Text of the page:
With times evolving and businesses and consumers alike becoming more socially aware, sustainability has become a prerequisite for every brand. It’s no longer the differentiating factor it used to once be; it’s now a practice every brand has to thoughtfully embody if they wish to be patronised and respected in the long run.
Unfortunately, this has also resulted in plenty of greenwashing, the hypocritical, immoral marketing practice of using buzzwords like “eco-conscious,” “environmentally friendly,” etc. to suggest that a certain product or service is more environmentally friendly than it in fact is.
So, what does it actually mean to be a sustainable brand? Well, the definition differs across industries and is quite nuanced, but, the commonality can be summed up as: brands who have a purpose beyond making money, who seek to increase the wellbeing of all life on earth and understand the lifecycle and environmental impact of their activities, so they can continuously seek to innovate and reduce its impact.
In Sri Lanka, despite the brands out there who’re flourishing thanks to greenwashing, we have a larger number of brands who are setting the industry standards for what it means to be sustainable. Brands who are pairing their creativity with exciting, innovative practices and strategies to change the way things are done, and inspiring others in the process.
1.The Design Collective (TDC), founded by Shahili Gomes-McCoy and Binu Wickramasinghe, is a Mecca for fashion enthusiasts looking for beautiful pieces at accessible price points.
Their flagship store on Stratford Avenue features beautifully curated collections across multiple local designers, and their recently revamped second store, TDC Edit on Rosmead Place, has a designated space to house all things sustainable.
TDC began the process by identifying six core pillars of sustainability: to reduce chemical usage, reduce waste, use recycled materials, employ local artisans, guarantee fair wages and ensure the products are animal-cruelty free. If a brand wishes to be selected for this space, they will have to declare the aforementioned values they comply with, and confirm their hope to align with all six principles in the future.
Shahili and Binu were astute in understanding that sustainability is a process that requires time, and they’ve set in place the structure to enable their designers to become the best versions of themselves. A few of the creative, sustainably innovative labels featured at TDC Edit include:
The House of Lonali by Lonali Rodrigo, who utilises all up-cycled pre-consumer waste in the creation of her pieces.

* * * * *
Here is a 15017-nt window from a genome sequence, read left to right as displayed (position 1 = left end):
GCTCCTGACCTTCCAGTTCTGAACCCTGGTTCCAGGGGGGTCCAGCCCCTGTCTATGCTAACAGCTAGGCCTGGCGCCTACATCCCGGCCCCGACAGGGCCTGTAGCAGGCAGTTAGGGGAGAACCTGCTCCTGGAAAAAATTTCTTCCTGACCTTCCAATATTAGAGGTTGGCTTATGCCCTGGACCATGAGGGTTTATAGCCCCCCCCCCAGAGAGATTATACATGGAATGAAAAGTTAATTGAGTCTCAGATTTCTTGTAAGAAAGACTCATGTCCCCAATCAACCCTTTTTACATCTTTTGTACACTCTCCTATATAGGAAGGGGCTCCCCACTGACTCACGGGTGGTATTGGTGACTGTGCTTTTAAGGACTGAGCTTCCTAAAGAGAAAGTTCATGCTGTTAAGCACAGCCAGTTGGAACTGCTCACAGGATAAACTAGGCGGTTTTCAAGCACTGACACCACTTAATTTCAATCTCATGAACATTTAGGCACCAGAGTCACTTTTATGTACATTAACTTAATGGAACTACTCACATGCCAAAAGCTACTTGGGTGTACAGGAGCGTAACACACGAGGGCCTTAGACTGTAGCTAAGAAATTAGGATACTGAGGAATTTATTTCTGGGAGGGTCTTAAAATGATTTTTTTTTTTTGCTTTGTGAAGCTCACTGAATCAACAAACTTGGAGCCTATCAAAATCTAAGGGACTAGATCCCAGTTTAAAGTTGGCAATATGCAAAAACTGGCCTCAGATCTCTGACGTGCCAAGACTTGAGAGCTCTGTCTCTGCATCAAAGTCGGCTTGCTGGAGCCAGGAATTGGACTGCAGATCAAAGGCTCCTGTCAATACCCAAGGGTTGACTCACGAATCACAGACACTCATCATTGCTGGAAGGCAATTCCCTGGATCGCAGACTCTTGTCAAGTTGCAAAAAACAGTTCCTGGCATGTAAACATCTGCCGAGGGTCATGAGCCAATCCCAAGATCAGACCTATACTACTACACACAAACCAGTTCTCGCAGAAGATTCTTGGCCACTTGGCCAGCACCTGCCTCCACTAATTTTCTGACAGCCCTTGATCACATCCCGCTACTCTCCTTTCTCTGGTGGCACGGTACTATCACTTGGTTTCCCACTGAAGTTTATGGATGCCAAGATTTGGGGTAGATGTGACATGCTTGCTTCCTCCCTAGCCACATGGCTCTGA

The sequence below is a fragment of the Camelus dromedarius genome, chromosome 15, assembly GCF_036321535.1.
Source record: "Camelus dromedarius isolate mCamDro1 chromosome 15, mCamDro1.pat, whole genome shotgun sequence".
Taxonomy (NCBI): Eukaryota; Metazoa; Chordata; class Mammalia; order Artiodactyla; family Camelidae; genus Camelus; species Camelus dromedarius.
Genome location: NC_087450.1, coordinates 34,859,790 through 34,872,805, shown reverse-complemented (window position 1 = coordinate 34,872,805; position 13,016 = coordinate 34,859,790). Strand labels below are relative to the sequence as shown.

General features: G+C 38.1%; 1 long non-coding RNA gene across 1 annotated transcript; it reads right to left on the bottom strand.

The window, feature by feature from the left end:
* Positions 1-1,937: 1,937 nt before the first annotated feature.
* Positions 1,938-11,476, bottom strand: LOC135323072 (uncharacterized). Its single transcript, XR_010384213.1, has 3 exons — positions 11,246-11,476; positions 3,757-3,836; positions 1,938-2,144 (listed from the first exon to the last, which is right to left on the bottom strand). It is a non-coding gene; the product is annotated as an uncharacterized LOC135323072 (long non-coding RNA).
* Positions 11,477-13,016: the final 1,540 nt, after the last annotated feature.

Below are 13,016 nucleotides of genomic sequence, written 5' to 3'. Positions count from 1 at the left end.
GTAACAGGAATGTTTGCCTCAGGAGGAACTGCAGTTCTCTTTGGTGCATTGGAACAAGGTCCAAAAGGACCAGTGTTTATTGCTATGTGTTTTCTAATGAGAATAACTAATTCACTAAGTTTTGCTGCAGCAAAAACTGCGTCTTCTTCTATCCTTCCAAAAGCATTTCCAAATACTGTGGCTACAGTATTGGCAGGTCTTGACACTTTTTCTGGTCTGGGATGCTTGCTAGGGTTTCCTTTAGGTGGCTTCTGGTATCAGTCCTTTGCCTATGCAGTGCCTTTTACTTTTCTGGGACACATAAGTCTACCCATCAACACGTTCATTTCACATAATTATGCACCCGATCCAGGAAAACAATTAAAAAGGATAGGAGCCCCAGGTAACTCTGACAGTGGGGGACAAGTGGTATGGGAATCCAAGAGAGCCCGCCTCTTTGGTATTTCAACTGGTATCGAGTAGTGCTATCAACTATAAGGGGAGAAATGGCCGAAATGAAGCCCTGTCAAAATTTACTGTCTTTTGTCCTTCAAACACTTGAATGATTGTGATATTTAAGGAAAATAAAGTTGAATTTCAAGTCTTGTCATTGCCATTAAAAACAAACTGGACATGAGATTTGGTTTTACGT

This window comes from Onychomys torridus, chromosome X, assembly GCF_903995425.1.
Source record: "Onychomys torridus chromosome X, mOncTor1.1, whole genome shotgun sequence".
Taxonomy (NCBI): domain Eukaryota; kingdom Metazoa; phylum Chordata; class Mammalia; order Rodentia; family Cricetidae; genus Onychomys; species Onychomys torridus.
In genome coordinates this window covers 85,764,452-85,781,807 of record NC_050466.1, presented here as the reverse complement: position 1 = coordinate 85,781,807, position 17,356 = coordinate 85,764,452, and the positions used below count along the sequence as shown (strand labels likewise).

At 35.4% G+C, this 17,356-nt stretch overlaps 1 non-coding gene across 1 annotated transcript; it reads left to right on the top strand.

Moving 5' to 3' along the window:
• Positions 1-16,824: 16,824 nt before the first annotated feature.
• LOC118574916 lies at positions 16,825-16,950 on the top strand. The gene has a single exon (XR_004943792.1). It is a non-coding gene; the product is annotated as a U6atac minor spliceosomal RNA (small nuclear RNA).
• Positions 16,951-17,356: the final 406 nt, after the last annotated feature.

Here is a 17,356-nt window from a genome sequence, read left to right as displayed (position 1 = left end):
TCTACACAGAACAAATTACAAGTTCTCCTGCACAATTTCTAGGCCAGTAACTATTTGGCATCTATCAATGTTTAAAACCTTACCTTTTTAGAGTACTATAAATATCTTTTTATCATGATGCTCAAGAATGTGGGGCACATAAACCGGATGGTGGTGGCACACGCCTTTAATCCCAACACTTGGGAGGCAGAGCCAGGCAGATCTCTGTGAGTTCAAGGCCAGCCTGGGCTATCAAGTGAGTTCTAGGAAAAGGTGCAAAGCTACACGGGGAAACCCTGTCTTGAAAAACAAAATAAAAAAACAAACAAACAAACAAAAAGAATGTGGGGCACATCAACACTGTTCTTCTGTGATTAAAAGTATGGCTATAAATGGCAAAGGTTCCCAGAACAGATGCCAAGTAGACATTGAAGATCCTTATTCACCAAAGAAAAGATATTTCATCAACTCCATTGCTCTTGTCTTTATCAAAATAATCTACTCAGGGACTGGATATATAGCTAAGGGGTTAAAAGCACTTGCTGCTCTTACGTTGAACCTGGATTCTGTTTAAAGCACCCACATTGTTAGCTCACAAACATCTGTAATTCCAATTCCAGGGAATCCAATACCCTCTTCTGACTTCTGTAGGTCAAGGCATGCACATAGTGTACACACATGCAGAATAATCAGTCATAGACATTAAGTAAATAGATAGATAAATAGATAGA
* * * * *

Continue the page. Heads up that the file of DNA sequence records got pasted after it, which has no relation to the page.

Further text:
Kantala, who is one of two PETA approved Vegan brands in Sri Lanka.
And, Mint Ceylon, a zero-waste brand that seeks to empower women.
2. The effortlessly elegant clothing line, ANUK, founded by Samaadhi Weerasinghe, retails at PR Concept Store on Horton Place. Her label is a North Star for showcasing how sustainability can be thoughtfully incorporated into every aspect of a brand. Samaadhi prioritises longevity when conceptualising her collections, she opts for timeless designs and silhouettes in elegant colours that customers will want to wear five years down the line; pieces that push beyond a mere season or two. When choosing materials, she opts for high quality fabric, frequently gravitating towards Tencel as it has a closed loop production system, and deviating away from materials like polyester. When choosing her silk suppliers (a signature fabric within her collections), she works specifically with ones who reuse or recycle their water.
At the point of production, ANUK releases small collections and prefers working on a made-to-order basis to avoid wastage. Once she completed her first line, Samaadhi noticed how much fabric was going waste, which propelled her to launch the “No Waste” collection. A celebration of sustainability, the collection utilises any discarded cuts to create complete fabric yardage, which is then used to form unique, one-off pieces.
3. Sustainability takes many forms, preventing wastage being one of them. This is one of the missions of the noble zero-funds organisation, The Robinhood Army. They recruit volunteers who then collect surplus food from the organisations partner restaurants and bakeries, and feed the less fortunate. Although they used to partner with four such venues, unfortunately due to the current situation, their only staple source of surplus food is from Brew by Dilmah and at times, Royal Bakery Wellawatte.
On-boarding restaurants pose one of their most inherent challenges. Firstly, the legislation within the country makes it difficult. Secondly, many restaurants have their own methods of discarding excess food. And thirdly, although they may not overtly vocalise it, some restaurants do not want to be held liable in the instance someone were to get ill. But this begs the question, as long as the food is prepared the same day and follows health guidelines, wouldn’t they rather direct the surplus towards someone in need?
If any restaurants or volunteers would like to partner with TRA, you may reach them at [email protected]